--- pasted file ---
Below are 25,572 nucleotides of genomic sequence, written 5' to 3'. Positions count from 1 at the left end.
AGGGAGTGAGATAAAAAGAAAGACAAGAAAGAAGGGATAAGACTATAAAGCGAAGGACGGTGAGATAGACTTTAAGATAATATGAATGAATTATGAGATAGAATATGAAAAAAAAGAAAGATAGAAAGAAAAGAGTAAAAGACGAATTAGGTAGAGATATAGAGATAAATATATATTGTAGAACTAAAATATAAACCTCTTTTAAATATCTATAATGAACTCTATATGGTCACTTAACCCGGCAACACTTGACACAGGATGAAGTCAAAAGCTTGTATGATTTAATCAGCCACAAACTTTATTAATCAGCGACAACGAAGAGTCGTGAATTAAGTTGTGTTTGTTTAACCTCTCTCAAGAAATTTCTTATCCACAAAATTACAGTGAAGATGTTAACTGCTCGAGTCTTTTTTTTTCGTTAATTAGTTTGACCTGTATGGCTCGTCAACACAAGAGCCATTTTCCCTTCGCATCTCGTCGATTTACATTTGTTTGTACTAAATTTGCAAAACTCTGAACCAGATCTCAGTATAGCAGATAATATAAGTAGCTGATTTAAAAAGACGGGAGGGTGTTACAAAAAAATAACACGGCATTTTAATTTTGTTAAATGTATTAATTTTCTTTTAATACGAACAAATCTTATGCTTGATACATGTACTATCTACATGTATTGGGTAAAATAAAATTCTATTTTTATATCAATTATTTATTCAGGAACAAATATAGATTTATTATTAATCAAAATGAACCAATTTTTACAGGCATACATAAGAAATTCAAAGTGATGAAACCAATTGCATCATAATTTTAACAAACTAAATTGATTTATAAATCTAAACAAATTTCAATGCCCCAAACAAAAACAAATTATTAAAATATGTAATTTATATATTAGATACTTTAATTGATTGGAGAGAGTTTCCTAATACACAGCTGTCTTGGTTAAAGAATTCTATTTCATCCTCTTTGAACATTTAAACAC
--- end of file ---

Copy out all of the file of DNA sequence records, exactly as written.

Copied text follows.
Below are 25,572 nucleotides of genomic sequence, written 5' to 3'. Positions count from 1 at the left end.
AGGGAGTGAGATAAAAAGAAAGACAAGAAAGAAGGGATAAGACTATAAAGCGAAGGACGGTGAGATAGACTTTAAGATAATATGAATGAATTATGAGATAGAATATGAAAAAAAAGAAAGATAGAAAGAAAAGAGTAAAAGACGAATTAGGTAGAGATATAGAGATAAATATATATTGTAGAACTAAAATATAAACCTCTTTTAAATATCTATAATGAACTCTATATGGTCACTTAACCCGGCAACACTTGACACAGGATGAAGTCAAAAGCTTGTATGATTTAATCAGCCACAAACTTTATTAATCAGCGACAACGAAGAGTCGTGAATTAAGTTGTGTTTGTTTAACCTCTCTCAAGAAATTTCTTATCCACAAAATTACAGTGAAGATGTTAACTGCTCGAGTCTTTTTTTTTCGTTAATTAGTTTGACCTGTATGGCTCGTCAACACAAGAGCCATTTTCCCTTCGCATCTCGTCGATTTACATTTGTTTGTACTAAATTTGCAAAACTCTGAACCAGATCTCAGTATAGCAGATAATATAAGTAGCTGATTTAAAAAGACGGGAGGGTGTTACAAAAAAATAACACGGCATTTTAATTTTGTTAAATGTATTAATTTTCTTTTAATACGAACAAATCTTATGCTTGATACATGTACTATCTACATGTATTGGGTAAAATAAAATTCTATTTTTATATCAATTATTTATTCAGGAACAAATATAGATTTATTATTAATCAAAATGAACCAATTTTTACAGGCATACATAAGAAATTCAAAGTGATGAAACCAATTGCATCATAATTTTAACAAACTAAATTGATTTATAAATCTAAACAAATTTCAATGCCCCAAACAAAAACAAATTATTAAAATATGTAATTTATATATTAGATACTTTAATTGATTGGAGAGAGTTTCCTAATACACAGCTGTCTTGGTTAAAGAATTCTATTTCATCCTCTTTGAACATTTAAACAC